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19 March 1998 Edition

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Getting down to business

By Brian Campbell

As the green rivers of St Patrick's Day flow away, so does the high-blown rhetoric surrounding the Stormont talks. The integrity of the quarrel remains and no amount of British government spin-doctoring can hide the fact that the negotiations have a lot of ground to make up in their last weeks.

When David Trimble chose to raise the issue of decommissioning in his speech to the National Press Club in Washington on St Patrick's Day, it wasn't difficult to see that Unionists are still wedded to an old, failed agenda. Either that, or they are looking for an escape route from the talks.

If David Trimble thought that by raising decommissioning he could divert attention from his party's failure to engage fully in the talks, he was badly mistaken. The pressure was on Trimble in Washington - he was told in no uncertain terms that he must talk to Sinn Féin. A real talks process requires enagagement between all the parties.

President Clinton pointedly quoted his predecessor, President Kennedy talking about contacts with the Soviet Union at the height of the Cold War when he said: ``Civility is not a sign of weakness''. It was a clear warning to the Ulster Unionists that they should stop their puerile rudeness and begin to engage.

It is a bitter pill for Unionists to swallow, not least because it breaks the habit of a lifetime. Or, more accurately, of several lifetimes. The Unionist mindset regards republicans as less than equal citizens. By engaging with Sinn Féin, the Unionist political leadership would take the first psychological step towards acknowledging equality. No wonder it is a difficult step. But it is an inevitable one and it speaks volumes about David Trimble's political leadership that he has allowed himself to be backed into this particular corner. Any political newcomer could have seen it coming. A simple decision six months ago to fully engage would have saved him this looming difficulty.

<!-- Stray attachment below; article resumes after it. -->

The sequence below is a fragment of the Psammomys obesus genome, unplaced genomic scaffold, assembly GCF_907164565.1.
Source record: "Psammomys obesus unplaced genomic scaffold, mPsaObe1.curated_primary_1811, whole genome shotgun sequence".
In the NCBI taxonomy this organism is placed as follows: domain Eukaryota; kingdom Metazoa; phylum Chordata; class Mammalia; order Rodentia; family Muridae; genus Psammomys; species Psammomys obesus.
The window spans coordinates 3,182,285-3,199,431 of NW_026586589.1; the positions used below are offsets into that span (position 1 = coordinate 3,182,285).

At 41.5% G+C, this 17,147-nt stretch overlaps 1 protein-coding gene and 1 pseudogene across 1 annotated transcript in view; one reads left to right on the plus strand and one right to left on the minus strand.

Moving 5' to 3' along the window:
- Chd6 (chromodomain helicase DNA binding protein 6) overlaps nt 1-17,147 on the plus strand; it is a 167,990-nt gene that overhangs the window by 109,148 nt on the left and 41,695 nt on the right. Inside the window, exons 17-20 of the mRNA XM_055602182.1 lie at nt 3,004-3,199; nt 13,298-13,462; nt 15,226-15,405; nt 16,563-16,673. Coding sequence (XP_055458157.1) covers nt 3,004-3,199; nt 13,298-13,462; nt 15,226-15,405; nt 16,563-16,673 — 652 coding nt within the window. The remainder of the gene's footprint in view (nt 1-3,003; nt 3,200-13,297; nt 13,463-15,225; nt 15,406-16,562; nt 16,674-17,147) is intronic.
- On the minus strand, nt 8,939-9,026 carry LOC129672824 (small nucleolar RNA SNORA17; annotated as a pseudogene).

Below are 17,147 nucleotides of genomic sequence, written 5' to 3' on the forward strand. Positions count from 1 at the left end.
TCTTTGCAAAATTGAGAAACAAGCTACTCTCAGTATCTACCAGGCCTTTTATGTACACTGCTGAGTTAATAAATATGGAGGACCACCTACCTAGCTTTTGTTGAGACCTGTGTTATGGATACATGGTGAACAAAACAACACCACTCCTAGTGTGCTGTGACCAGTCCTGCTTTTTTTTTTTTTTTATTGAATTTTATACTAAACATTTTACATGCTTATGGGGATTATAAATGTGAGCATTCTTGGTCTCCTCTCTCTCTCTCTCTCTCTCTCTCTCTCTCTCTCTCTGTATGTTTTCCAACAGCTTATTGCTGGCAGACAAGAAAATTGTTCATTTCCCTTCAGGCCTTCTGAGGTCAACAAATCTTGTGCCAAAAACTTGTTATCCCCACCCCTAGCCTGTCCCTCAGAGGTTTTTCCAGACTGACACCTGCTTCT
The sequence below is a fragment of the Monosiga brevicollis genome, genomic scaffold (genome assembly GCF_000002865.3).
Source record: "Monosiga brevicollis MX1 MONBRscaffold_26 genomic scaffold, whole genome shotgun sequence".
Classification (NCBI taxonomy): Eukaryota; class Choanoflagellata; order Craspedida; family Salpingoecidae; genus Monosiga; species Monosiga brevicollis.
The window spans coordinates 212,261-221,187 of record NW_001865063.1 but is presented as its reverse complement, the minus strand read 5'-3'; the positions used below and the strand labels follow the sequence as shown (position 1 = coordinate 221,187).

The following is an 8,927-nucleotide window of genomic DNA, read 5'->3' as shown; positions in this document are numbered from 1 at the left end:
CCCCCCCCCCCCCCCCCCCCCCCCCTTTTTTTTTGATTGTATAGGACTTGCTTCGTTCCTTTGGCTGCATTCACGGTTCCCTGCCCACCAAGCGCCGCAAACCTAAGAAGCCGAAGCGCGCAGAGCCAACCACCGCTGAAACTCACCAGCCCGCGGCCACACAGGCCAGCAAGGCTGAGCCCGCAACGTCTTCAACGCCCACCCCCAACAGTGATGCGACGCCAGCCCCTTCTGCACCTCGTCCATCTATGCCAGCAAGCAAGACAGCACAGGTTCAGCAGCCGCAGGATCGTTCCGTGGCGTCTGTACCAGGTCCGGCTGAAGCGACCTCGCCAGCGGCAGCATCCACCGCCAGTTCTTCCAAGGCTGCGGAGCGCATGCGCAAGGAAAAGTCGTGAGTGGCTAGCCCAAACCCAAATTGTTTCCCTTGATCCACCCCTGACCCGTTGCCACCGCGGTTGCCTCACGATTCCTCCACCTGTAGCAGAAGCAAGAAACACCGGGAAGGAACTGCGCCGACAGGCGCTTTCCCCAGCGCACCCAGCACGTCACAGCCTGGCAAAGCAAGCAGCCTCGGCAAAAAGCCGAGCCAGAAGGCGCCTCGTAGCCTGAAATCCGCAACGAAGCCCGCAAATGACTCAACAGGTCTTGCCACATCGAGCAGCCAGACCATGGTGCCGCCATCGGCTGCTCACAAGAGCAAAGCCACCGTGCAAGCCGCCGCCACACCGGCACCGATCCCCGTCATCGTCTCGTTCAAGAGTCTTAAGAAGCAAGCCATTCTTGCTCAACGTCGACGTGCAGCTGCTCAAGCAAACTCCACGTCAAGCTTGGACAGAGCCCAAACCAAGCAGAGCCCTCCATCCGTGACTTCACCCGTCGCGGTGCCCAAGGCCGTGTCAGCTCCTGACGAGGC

But more importantly, when he does engage, what will Trimble negotiate about? It is becoming clear that the talks must produce radical change if they are not to perpetuate the conflict. A deep-seated problem demands a deep-seated solution. But Trimble's pronouncements in Washington show that he is still fighting a rearguard action. In coded language he dismissed any prospect of the type of all-Ireland bodies favoured by nationalists: ``There are some elements still hankering after coercion, in terms not just of reaching a so-called agreement but also in terms of the operation of any relationship, but it must be obvious to anyone who pauses to think that any relationship that is developed has to be based on agreement, on co-operation, not on coercion.''

In that statement lies the problem for David Trimble and the Ulster Unionists. What is the state of `Northern Ireland' if not a relationship based on coercion? No-one ever asked the nationalist population for their agreement to being placed under Unionist and British rule. Therefore, logically, if Unionists reject coercion - and David Trimble says they do - then new arrangements are called for.

It is an historic opportunity, beginning when the talks participants sit down on Monday morning. And it is an historic opportunity which naturally causes tremendous difficulties for those who wish to retain the status quo by arguing for an internal settlement. The simple truth is that an internal settlement is not viable. What is on the table - and what is crucially at issue for three weeks from next Monday - is how far from the status quo the talks can take us.

An Phoblacht
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